Synopses & Reviews
An elegantly written memoir of a young man's life-changing sojourn in a world of immeasurable poverty and instability: Charles Taylor's Liberia.
William Powers went to Liberia as a fresh-faced aid worker in 1999 and was given the mandate to "fight poverty and save the rainforest." It's not long before Powers is confronting the myriad obstacles to these goals. He discovers how Liberia has become a Fourth World country, or a "black hole in the international system"-poor, environmentally looted, scarred by violence, and barely governed. He comes face-to-face with unspeakable horrors and the insidious corruption behind every daily transaction. Yet, against the odds (and the attitude of most aid workers), he finds a place in the jungle that feels like home and a woman he might risk everything for, until violence descends once more, threatening his friends and his future.
With the pacing and prose of the best novels, Blue Clay People is an absorbing blend of humor, compassion, and rigorous moral questioning that will convince readers why the fate of endangered places such as Liberia must matter to all of us.
"When Powers, fresh out of a Ph.D. program in international relations, arrived in Liberia in 1999, sent by an international aid agency 'to fight poverty and save the rainforest,' he faced a daunting task. The second-poorest country in the world, Liberia had just begun to emerge from seven years of civil war and was 'environmentally looted, violence scarred, and barely governed.' Even major cities lacked electricity, running water and postal service; garbage lay uncollected in the streets, schoolteachers were barely literate and the economy worked largely on bribes. The government of Charles Taylor enriched itself through illicit trade in conflict diamonds, protected timber and weapons, while terrorist militias acted at whim. 'It's all just so brutal,' Powers confided to his girlfriend, almost ready to quit after his first year. Yet he stayed on, and this eloquent memoir shows why he found this troubled country so difficult to leave. He writes of stunning beaches and rivers, of majestic forests home to the largest concentration of mammals in the world threatened by rapacious logging companies, and of resilient people who teach him that it is possible to live happily with 'enough.' He sketches scenes of transcendent beauty and grotesque violence, and writes with disarming honesty about his struggle to maintain his ideals when the right course of action is far from clear: is it ethical to take an African lover, when the relationship will inevitably be based on financial support? Should he buy endangered zebra duiker meat from a poor family that desperately needs the money? Does his work do good, or inadvertent harm? In the end, he decides, it may not be possible to change the world, but we must continue to act as if we can. Agent, William Clark. (Jan.) Forecast: While more limited in scope than David Rieff's A Bed for the Night, Blue Clay People makes similar points about struggles of humanitarian work and should engage readers of Rieff's volume." Publishers Weekly (Copyright 2004 Reed Business Information, Inc.)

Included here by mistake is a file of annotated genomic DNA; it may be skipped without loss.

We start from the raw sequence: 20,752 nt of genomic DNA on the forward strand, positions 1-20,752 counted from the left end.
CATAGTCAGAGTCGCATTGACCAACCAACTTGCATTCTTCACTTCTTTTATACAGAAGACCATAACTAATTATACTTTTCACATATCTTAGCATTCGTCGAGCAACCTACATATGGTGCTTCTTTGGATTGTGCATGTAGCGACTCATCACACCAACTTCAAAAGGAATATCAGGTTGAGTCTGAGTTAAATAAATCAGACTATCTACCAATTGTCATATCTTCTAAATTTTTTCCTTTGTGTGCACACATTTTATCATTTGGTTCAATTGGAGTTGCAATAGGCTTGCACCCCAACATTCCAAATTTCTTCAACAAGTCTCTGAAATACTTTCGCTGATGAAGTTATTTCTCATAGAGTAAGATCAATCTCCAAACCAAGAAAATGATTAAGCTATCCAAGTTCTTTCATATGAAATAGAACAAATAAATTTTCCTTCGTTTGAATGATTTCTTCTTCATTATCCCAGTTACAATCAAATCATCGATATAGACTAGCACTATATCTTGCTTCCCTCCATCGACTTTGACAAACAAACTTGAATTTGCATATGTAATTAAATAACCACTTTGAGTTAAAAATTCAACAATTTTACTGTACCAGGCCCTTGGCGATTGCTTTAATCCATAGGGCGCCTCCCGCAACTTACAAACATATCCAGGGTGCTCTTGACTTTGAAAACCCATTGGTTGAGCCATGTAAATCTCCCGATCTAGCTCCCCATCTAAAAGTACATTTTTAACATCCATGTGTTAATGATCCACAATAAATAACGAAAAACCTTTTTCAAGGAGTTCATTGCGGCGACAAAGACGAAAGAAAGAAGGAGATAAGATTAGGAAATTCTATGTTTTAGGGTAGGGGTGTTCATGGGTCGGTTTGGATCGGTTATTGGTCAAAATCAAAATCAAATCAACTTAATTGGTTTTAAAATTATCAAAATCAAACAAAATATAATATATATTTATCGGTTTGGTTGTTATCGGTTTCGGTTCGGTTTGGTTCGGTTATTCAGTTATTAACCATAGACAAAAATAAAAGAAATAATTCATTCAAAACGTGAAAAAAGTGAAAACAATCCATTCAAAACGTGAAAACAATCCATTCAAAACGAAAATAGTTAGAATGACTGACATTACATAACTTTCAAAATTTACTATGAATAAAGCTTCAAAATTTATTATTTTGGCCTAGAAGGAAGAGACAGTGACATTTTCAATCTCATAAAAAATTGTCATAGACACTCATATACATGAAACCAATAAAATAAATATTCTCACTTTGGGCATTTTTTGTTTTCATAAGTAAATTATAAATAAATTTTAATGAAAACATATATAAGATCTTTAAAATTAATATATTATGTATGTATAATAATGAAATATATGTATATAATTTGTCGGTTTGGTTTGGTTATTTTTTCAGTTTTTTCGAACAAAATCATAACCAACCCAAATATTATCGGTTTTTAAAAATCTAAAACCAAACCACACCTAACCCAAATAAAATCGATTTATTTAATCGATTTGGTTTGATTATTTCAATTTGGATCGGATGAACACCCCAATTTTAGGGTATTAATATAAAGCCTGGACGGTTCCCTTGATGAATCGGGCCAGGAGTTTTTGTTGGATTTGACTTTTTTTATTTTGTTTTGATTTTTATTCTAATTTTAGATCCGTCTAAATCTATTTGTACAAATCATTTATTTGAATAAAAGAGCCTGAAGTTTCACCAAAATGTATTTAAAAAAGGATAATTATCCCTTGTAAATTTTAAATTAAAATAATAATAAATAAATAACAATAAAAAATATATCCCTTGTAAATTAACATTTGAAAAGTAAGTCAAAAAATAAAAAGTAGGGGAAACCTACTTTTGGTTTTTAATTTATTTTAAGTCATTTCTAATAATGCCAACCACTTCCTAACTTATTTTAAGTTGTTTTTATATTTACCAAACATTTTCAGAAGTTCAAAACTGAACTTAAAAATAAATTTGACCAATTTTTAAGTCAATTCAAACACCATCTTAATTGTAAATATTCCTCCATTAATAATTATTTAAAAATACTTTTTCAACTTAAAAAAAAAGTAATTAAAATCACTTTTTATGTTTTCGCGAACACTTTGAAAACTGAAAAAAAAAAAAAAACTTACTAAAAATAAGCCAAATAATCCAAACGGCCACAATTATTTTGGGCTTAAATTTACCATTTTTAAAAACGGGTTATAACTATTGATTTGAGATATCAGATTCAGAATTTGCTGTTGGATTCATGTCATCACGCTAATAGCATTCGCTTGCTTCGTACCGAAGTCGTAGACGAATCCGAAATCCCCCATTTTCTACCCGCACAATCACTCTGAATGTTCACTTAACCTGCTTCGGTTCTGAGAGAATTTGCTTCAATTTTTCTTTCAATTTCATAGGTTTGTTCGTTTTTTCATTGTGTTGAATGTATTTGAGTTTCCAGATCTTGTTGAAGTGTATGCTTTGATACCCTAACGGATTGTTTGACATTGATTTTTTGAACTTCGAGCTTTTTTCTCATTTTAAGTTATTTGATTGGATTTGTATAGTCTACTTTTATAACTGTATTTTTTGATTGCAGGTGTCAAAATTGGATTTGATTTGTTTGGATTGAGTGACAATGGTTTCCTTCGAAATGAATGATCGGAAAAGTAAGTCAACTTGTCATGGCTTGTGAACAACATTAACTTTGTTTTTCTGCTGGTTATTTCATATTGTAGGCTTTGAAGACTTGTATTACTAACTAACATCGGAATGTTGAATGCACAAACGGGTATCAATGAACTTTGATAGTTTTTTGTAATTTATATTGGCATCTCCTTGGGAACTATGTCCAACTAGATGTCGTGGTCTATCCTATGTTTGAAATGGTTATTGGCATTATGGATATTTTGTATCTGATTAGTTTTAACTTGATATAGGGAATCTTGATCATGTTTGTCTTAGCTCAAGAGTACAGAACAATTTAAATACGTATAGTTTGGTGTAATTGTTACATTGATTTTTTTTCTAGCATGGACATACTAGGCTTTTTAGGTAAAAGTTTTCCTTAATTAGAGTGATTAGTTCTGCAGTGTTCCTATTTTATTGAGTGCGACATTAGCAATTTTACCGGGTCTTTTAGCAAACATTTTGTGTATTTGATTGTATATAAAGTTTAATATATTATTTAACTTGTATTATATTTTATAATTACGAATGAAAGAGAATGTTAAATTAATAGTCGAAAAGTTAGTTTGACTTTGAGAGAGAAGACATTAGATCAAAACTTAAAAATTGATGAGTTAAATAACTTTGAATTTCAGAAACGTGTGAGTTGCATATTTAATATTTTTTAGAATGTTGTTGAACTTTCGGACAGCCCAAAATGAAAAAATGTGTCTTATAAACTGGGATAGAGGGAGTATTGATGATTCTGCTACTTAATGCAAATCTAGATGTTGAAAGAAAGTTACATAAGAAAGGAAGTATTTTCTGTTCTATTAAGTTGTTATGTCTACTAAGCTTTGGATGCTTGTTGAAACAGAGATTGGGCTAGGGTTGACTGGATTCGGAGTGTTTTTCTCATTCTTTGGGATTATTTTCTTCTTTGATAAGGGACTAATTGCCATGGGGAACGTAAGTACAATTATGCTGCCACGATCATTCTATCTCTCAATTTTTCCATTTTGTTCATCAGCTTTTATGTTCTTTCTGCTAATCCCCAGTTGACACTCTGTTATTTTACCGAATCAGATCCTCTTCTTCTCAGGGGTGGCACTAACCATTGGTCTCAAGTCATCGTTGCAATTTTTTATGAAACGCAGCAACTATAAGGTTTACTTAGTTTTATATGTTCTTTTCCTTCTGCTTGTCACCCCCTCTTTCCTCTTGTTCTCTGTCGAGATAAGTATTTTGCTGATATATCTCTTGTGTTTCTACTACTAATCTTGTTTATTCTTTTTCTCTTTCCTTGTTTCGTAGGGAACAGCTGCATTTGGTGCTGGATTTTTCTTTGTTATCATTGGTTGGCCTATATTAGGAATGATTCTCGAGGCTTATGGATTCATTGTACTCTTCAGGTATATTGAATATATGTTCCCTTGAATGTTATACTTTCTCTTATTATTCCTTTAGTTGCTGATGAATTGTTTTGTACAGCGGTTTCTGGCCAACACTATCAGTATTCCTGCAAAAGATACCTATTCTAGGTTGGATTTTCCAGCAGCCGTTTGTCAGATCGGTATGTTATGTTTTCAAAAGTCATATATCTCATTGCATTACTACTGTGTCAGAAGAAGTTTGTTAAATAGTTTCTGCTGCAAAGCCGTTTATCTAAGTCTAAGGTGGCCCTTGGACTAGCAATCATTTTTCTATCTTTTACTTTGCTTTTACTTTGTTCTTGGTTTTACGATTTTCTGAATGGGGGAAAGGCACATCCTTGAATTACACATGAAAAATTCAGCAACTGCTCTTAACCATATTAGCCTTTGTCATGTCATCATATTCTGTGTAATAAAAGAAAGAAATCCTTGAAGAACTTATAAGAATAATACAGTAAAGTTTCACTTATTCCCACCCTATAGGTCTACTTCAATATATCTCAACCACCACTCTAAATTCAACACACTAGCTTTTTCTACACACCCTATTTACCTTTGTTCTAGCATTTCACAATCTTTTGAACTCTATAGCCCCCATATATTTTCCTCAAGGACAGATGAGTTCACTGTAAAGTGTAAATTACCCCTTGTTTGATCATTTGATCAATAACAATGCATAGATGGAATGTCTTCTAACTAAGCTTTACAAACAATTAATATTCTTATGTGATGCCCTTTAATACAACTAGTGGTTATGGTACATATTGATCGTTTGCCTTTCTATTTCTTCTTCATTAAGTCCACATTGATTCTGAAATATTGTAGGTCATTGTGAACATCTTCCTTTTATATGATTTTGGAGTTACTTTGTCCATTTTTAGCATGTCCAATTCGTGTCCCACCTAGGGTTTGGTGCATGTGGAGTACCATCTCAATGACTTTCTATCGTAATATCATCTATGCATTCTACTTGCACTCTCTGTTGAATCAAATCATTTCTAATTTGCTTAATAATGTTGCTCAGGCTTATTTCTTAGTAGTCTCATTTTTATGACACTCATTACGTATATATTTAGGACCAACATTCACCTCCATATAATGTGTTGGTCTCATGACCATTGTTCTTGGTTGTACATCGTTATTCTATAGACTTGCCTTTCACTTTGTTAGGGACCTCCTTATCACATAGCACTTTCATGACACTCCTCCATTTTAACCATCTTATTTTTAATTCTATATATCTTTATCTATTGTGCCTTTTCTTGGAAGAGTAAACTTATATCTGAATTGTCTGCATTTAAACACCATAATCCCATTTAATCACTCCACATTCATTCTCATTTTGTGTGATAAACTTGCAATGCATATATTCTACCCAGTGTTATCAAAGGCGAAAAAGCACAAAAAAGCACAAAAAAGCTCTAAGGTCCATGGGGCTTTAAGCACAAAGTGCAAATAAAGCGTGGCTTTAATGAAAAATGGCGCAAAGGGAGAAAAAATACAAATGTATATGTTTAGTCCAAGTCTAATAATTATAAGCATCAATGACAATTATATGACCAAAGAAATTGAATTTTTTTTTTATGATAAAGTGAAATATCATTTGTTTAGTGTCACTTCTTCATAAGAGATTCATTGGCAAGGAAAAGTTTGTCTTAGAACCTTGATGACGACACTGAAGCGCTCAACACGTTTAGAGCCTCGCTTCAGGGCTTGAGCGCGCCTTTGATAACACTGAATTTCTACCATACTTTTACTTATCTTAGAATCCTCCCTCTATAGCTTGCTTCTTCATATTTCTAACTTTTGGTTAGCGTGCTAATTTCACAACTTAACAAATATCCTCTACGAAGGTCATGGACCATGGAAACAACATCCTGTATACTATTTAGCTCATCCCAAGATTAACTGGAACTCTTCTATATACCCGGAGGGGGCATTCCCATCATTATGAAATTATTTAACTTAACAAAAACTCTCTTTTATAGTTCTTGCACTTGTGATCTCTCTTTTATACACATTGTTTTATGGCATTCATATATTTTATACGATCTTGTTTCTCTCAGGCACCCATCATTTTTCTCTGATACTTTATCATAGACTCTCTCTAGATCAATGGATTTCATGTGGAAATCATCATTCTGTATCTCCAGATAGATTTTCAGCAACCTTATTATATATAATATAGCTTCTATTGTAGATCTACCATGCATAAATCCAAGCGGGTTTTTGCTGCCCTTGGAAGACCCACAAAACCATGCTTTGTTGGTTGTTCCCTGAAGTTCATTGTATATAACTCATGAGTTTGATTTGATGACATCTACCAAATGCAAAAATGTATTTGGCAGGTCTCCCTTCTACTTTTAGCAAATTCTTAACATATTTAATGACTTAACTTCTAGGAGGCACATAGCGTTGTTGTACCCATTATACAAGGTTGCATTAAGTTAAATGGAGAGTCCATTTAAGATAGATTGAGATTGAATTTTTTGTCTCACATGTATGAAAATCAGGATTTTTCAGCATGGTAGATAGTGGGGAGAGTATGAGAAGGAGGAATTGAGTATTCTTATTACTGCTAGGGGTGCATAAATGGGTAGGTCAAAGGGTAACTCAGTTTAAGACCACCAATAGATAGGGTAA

"A hard-bitten, unclouded, and intense portrait of a desperate place." Kirkus Reviews
"Powers has a keen ear for dialogue and dialect, and his prose is lovely and lyrical." Providence Journal
"Powers' ability to see at least some things through African eyes that sets his memoir apart." SF Chronicle Review
"An examination of the failures and successes of international aid as well as a moving coming-of-age story." Columbus Dispatch
"A Masterful storyteller...Powers has a keen ear for dialogue and dialect, and his prose is lovely and lyrical...[His] honesty about his own flaws places him in the congregation rather than the pulpit."--Providence Journal
"So few educated Westerners agree to work in Liberia that any book illuminating the situation there would be welcome. It is a bonus that William Powers, one of those few, is also sensitive, reflective, and a fine stylist."--St. Louis Post-Dispatch
"Powers sketches scenes of transcendent beauty and grotesque violence, and writes with disarming honesty about his struggle to maintain his ideals when the right course of action is far from clear."--Publishers Weekly (starred review)
Powers went to Liberia as an aid worker in 1999 and was given the mandate to "fight poverty and save the rainforest." It's not long before Powers discovers how Liberia has become a Fourth World country--poor, environmentally looted, scarred by violence, and barely governed.
"A haunting account of one man's determination and the struggles of a people living in a deeply troubled country."--Booklist
When William Powers went to Liberia as a fresh-faced aid worker in 1999, he was given the mandate to "fight poverty and save the rainforest." It wasn't long before Powers saw how many obstacles lay in the way, discovering first-hand how Liberia has become a "black hole in the international system"--poor, environmentally looted, scarred by violence, and barely governed. Blue Clay People is an absorbing blend of humor, compassion, and rigorous moral questioning, arguing convincingly that the fate of endangered places such as Liberia must matter to all of us.
About the Author
William Powers hails from Long Island and is among a small group of Westerners to have lived long-term in Liberia and to have traveled to the nation's most dangerous corners. For two years, he directed food distribution, agriculture, and education programs for the largest non-governmental relief group in Liberia. He has also worked at the World Bank, and holds International Relations degrees from Brown University and Georgetown's School of Foreign Service. He's currently on assignment in Bolivia.